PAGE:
The shifting plates may collide (converge), move away (diverge) or slide past (transform) each other. As plates converge, one plate may move under the other causing earthquakes, forming volcanoes, or creating deep ocean trenches. Where plates diverge from each other, molten magma flows upward between the plates, forming mid-ocean ridges, underwater volcanoes, hydrothermal vents, and new ocean floor crust. Transform boundaries are faults that connect two areas where plates are converging or diverging. The edges of these continental boundaries usually form zig-zag patterns.

New bathymetric map of the western Gulf of Alaska.
New seafloor maps reveal habitat sculpted by ancient glaciers
These maps show for the first time the course of ancient ice masses. They show how they shaped essential habitat for the western Gulf of Alaska’s abundant fish, seabirds, and marine mammals.


Hydrography is the science that measures and describes the physical features of bodies of water and the surrounding land. In 1807, President Thomas Jefferson established the U.S. Coast Survey, the predecessor to NOAA, to conduct hydrographic surveys and create nautical charts of the young nation’s ports and waterways.

Historically, ships would take depth “soundings” by dropping a lead line off of a ship until it reached the bottom and the line went slack. The term “soundings” comes from the Old French “sonder”offsite link (to plumb) or Old English “sund”offsite link for swimming, water, or sea. But coincidentally, this work is now usually done using sound! Today, ships equipped with multibeam echo sounders are the primary method of gathering this information, although hydrographers use many other technologies as well.

By mapping water depth, the shape of the seafloor and coastline, and the location of possible obstructions, hydrography helps to keep our maritime transportation system moving safely and efficiently, both at sea and in the Great Lakes. Hydrography is also used to identify shipwrecks and preserve our maritime heritage.

Very little of the ocean floor has been mapped directly. So how do we make maps of the global ocean floor? It turns out that satellites can “see” below the sea surface. With careful processing, small differences in sea surface heights and gravity can reveal detailed maps of the seafloor.

Photo taken by aerial drone of the Deep Submersible Support Vessel Pressure Drop with its crew on the day explorers Victor Vescovo and Kathy Sullivan dived in a submersible vehicle to the bottom of Challenger Deep, the deepest known part of the world’s ocean. June 7, 2020.
Mapping, listening at the bottom of the sea
Barely had the ink dried on the partnership agreement signed by NOAA and ocean explorer Victor Vescovo, owner of Caladan Oceanic LLC, when his team headed out to the Pacific Ocean to dive and map the Mariana Trench, and answer the questions: How deep and where exactly is the bottom of the ocean.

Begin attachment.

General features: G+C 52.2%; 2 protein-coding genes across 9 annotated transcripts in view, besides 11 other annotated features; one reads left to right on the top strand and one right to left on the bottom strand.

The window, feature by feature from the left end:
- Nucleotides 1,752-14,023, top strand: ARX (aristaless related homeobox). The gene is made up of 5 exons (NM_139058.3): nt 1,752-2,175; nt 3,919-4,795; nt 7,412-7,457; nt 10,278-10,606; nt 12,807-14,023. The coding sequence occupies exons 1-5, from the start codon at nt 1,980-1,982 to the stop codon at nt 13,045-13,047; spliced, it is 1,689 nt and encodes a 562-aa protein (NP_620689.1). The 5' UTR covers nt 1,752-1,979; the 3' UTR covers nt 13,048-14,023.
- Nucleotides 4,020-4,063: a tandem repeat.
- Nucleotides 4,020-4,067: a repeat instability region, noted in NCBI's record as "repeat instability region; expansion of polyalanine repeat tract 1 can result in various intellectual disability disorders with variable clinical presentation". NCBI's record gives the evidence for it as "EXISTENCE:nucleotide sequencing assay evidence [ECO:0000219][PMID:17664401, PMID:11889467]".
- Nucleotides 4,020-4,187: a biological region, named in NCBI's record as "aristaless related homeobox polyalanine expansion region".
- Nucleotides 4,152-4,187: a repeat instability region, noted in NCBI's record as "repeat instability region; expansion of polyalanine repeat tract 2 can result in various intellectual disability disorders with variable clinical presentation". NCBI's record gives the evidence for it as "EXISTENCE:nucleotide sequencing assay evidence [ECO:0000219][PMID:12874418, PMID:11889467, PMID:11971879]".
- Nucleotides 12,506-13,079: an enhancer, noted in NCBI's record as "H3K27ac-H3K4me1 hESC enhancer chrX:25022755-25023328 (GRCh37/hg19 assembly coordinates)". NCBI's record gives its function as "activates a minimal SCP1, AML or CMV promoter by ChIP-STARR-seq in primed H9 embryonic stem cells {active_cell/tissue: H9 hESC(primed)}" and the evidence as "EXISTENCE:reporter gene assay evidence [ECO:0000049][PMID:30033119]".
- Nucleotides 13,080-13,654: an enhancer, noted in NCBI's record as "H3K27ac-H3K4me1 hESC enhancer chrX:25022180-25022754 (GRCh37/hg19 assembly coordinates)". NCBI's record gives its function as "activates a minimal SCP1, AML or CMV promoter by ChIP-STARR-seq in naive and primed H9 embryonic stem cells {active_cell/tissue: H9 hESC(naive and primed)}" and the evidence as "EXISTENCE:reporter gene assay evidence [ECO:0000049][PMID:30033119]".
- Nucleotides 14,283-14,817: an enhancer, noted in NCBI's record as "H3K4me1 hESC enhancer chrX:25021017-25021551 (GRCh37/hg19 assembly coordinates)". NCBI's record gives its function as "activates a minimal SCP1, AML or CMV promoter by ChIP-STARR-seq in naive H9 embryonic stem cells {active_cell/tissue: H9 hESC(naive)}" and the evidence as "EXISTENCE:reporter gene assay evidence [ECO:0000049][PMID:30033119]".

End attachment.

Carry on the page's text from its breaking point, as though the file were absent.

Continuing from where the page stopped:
Marine life and exploration on the ocean floor

New species are discovered in the ocean each year by marine biologists and other ocean scientists. Many of these newly discovered species live deep on the ocean floor in unique habitats that depend on plate movement, underwater volcanoes, and cold water seeps.

Hydrothermal vents

Deep ocean hydrothermal vent ecosystems were discovered in 1977, broadening our understanding of life on Earth. Previously, sunlight was thought to be the energy source that supported the base of every food web on our planet. But organisms in these deep, dark, ecosystems have no access to sunlight, and instead metabolize hydrogen sulfide or other chemicals in a process called chemosynthesis. Since this discovery, sonar, submarines, satellites, and robots have helped find and explore this type of ecosystem and other deep ocean formations around the globe. With only 5% of the ocean explored, many more scientific discoveries await our future generations of explorers in this final unknown frontier of our planet Earth.

3-D image of Brothers Volcano.
Deepest known underwater volcanic eruption
Most of the world’s volcanic activity actually takes place in the ocean, but most of it goes undetected and unseen.


Helping students understand the connections between plate tectonics, ocean floor bathymetry, diversity of life, and adaptations to the environment can help increase their understanding of the interconnectedness of Earth systems. Using examples of current explorations of the unknown and real-time discoveriesoffsite link can increase the relevance of studying the ocean floor and help increase students' excitement for learning. Ocean science is interdisciplinary and includes themes that are relevant in math, geology, biology, geographic information systems, remote sensing, ecology, physics, and more.

Updated May 2020